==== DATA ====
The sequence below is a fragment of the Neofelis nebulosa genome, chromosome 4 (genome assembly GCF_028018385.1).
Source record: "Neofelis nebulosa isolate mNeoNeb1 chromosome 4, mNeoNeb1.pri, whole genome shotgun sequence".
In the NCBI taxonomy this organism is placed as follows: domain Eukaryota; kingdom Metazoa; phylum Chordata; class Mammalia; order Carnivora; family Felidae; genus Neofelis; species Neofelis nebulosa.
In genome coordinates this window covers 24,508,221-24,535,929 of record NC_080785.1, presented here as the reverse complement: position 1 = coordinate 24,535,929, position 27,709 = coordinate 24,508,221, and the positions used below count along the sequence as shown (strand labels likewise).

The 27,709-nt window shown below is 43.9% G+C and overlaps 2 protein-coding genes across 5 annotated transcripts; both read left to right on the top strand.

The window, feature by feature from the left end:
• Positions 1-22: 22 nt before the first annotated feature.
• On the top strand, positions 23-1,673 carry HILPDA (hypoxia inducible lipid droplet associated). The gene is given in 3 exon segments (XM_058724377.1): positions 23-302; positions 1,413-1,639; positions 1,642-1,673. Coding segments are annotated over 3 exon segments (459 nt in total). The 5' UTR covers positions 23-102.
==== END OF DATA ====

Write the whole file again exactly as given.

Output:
The sequence below is a fragment of the Neofelis nebulosa genome, chromosome 4 (genome assembly GCF_028018385.1).
Source record: "Neofelis nebulosa isolate mNeoNeb1 chromosome 4, mNeoNeb1.pri, whole genome shotgun sequence".
In the NCBI taxonomy this organism is placed as follows: domain Eukaryota; kingdom Metazoa; phylum Chordata; class Mammalia; order Carnivora; family Felidae; genus Neofelis; species Neofelis nebulosa.
In genome coordinates this window covers 24,508,221-24,535,929 of record NC_080785.1, presented here as the reverse complement: position 1 = coordinate 24,535,929, position 27,709 = coordinate 24,508,221, and the positions used below count along the sequence as shown (strand labels likewise).

The 27,709-nt window shown below is 43.9% G+C and overlaps 2 protein-coding genes across 5 annotated transcripts; both read left to right on the top strand.

The window, feature by feature from the left end:
• Positions 1-22: 22 nt before the first annotated feature.
• On the top strand, positions 23-1,673 carry HILPDA (hypoxia inducible lipid droplet associated). The gene is given in 3 exon segments (XM_058724377.1): positions 23-302; positions 1,413-1,639; positions 1,642-1,673. Coding segments are annotated over 3 exon segments (459 nt in total). The 5' UTR covers positions 23-102.